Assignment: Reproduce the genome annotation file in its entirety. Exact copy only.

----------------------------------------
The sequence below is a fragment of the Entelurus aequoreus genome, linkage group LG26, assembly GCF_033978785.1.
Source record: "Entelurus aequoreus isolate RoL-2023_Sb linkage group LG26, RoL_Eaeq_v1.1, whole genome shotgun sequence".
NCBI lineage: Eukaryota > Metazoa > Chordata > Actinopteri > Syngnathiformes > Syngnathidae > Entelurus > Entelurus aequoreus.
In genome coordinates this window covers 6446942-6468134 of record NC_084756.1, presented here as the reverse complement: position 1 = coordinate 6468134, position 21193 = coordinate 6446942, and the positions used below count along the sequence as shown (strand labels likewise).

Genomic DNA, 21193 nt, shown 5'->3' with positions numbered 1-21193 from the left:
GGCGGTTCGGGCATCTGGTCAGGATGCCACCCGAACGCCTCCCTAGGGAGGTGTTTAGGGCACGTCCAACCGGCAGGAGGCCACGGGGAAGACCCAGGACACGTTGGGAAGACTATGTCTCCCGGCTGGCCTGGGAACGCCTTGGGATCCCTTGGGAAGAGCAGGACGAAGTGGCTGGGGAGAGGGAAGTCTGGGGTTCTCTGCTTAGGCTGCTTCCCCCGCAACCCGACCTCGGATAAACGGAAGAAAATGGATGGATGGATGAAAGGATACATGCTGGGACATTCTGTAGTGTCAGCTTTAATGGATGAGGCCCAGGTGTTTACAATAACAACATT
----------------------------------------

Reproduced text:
The sequence below is a fragment of the Entelurus aequoreus genome, linkage group LG26, assembly GCF_033978785.1.
Source record: "Entelurus aequoreus isolate RoL-2023_Sb linkage group LG26, RoL_Eaeq_v1.1, whole genome shotgun sequence".
NCBI lineage: Eukaryota > Metazoa > Chordata > Actinopteri > Syngnathiformes > Syngnathidae > Entelurus > Entelurus aequoreus.
In genome coordinates this window covers 6446942-6468134 of record NC_084756.1, presented here as the reverse complement: position 1 = coordinate 6468134, position 21193 = coordinate 6446942, and the positions used below count along the sequence as shown (strand labels likewise).

Genomic DNA, 21193 nt, shown 5'->3' with positions numbered 1-21193 from the left:
GGCGGTTCGGGCATCTGGTCAGGATGCCACCCGAACGCCTCCCTAGGGAGGTGTTTAGGGCACGTCCAACCGGCAGGAGGCCACGGGGAAGACCCAGGACACGTTGGGAAGACTATGTCTCCCGGCTGGCCTGGGAACGCCTTGGGATCCCTTGGGAAGAGCAGGACGAAGTGGCTGGGGAGAGGGAAGTCTGGGGTTCTCTGCTTAGGCTGCTTCCCCCGCAACCCGACCTCGGATAAACGGAAGAAAATGGATGGATGGATGAAAGGATACATGCTGGGACATTCTGTAGTGTCAGCTTTAATGGATGAGGCCCAGGTGTTTACAATAACAACATT